Time seemed to freeze on the deck of the ship.
A few steps from where Cato and Anica stood were Princess Maeira, Kieran, and Kyros, all with weapons drawn. Around the three of them were a dozen heavily armed Elven soldiers. Beyond the soldiers, stood six black, gaping holes in the air, shaped like eight foot tall, monstrous creatures. Cato’s eyes refused to find any semblance of shape or form in the blackness, save for two large, shining eyes that caught the light of the sun in a way that seemed to defy logic.
For a moment, Cato considered their options. One of these creatures, alone, had been dangerous enough. Fighting six of them was obviously suicide. But they were at sea. There was no land to swim to. The only other place to run was below deck, and that would only delay the inevitable.
The alien shapes of the creatures moved. In a second, three of the soldiers were cut down. The long claws of the creatures sliced through metal as if it were air. It happened so fast that the slain soldiers made no sound beyond the escape of their last breath.
Chaos erupted across the deck. Swords, spears, and axes cut through the air. The creatures’ movements were unnatural holes in reality, always followed by the death of a soldier in one gruesome way or another. Whether any of the soldiers landed a strike, Cato could not see. They were being cut through like wheat, the creatures mercilessly making sure that none could escape.
A soldier in the back turned to the Princess and said something that Cato couldn’t hear over the growing sounds of armor crashing onto the deck. She nodded, said something to Kieran and Kyros, and the three of them sprinted back to Cato and Anica.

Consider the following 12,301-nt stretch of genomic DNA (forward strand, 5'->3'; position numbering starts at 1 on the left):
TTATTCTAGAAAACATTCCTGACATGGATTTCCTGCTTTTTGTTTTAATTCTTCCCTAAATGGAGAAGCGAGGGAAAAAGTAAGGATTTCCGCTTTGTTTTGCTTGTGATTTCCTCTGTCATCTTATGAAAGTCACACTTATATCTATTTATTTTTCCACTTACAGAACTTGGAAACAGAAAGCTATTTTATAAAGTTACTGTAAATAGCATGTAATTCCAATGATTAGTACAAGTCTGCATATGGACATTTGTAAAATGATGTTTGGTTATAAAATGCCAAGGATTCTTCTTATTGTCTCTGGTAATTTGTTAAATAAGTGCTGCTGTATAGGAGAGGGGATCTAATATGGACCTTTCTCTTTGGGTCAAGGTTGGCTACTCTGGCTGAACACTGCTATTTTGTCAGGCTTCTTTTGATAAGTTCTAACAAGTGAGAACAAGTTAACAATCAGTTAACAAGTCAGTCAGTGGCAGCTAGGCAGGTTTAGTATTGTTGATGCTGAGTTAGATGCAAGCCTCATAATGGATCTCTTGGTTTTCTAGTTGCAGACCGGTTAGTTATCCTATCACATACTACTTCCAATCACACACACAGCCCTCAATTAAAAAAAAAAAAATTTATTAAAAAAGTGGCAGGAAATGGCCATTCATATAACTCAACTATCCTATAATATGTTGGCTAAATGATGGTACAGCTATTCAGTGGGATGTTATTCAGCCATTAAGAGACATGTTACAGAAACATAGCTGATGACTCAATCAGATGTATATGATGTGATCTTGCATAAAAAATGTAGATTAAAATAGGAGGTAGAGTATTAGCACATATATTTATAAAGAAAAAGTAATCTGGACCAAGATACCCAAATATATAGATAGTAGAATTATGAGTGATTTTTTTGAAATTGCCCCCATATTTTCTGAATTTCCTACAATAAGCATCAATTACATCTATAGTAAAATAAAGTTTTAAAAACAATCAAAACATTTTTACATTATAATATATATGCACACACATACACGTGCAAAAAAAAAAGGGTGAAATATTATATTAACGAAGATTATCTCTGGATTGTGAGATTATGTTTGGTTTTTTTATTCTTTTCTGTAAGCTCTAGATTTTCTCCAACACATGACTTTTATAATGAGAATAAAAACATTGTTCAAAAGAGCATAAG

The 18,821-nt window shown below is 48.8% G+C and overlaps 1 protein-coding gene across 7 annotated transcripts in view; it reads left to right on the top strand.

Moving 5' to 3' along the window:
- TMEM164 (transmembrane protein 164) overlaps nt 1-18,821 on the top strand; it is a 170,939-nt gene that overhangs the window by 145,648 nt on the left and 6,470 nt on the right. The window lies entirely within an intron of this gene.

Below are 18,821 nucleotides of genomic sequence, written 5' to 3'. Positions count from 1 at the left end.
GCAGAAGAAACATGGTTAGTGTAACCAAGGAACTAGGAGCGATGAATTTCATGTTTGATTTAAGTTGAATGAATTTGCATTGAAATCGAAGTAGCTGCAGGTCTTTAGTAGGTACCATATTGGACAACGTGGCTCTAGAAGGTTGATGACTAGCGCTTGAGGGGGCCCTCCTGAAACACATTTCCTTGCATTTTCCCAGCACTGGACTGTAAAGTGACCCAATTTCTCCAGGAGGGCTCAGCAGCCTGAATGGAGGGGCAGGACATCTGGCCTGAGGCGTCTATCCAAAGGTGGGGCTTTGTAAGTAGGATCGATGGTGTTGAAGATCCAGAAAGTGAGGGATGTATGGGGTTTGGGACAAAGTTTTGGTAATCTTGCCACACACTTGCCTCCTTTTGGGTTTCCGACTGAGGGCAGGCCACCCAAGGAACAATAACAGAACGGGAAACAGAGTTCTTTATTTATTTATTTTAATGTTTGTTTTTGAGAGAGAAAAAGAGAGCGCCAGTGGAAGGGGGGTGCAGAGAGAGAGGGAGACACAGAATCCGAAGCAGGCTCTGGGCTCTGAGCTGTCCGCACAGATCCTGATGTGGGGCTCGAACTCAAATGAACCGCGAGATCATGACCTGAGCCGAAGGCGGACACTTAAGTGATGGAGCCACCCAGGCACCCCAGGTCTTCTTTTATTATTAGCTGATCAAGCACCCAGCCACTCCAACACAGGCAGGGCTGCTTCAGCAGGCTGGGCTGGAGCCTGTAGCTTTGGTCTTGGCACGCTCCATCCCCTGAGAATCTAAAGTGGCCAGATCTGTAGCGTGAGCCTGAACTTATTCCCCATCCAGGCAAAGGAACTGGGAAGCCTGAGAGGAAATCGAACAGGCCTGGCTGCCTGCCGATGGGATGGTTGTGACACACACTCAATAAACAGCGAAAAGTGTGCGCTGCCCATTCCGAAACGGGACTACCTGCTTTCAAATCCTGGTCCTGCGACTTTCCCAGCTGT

“Follow!” was the only word that Maeira said as she ran past, nearly barreling through Cato in the process.
There was no time to ask what she was doing before she was already below deck, with Kieran a step behind. Kyros at least had the decency to shrug helplessly. But Cato found himself hesitating. He turned to the rest of the deck, seeing those six tall forms killing their way through the line of soldiers that remained. Even if they were trying to fight back, Cato couldn’t help but see them as a wall of bodies, only serving to slow an enemy’s advance.
It was strange that it bothered him.
A hand grabbed his arm like a vice and yanked him down the stairs. Cato didn’t need to look to know it was Anica, but when he did he saw she was scowling at him. They said nothing as she dragged him after the others, winding through the lower deck of the ship until they reached a door.
Above them, the sounds of the massacre were slowing. Soon, the creatures would be coming below deck. As Princess Maeira opened the door, she glanced back to the rest of them, her face impossible to read, “We’re leaving.”
“Leaving?” Kyros looked back the way they’d come, noting the sounds above them had stopped, “How do you plan to do that?”
The Princess stepped into the room beyond, a small library with a single table near one wall. Pel sat there, a half dozen books around her, not including the one they’d taken from the creatures weeks before. She looked up at them, alarmed, “What’s happened?”
“They found us,” Anica spoke the words plainly.
Before she could add anything else, the Princess grabbed a book off of one shelf and tossed it to Pel, “There is a spell on the fourth page. Read it.”
Pel flipped to the page, scanned what was there, and looked up to shake her head, “This isn’t safe! The destination is variable. It’s impossible to tell where we’ll come out!”
“If we don’t use it, we die,” Kieran looked back over his shoulder, also noting the silence. It wouldn’t be long now.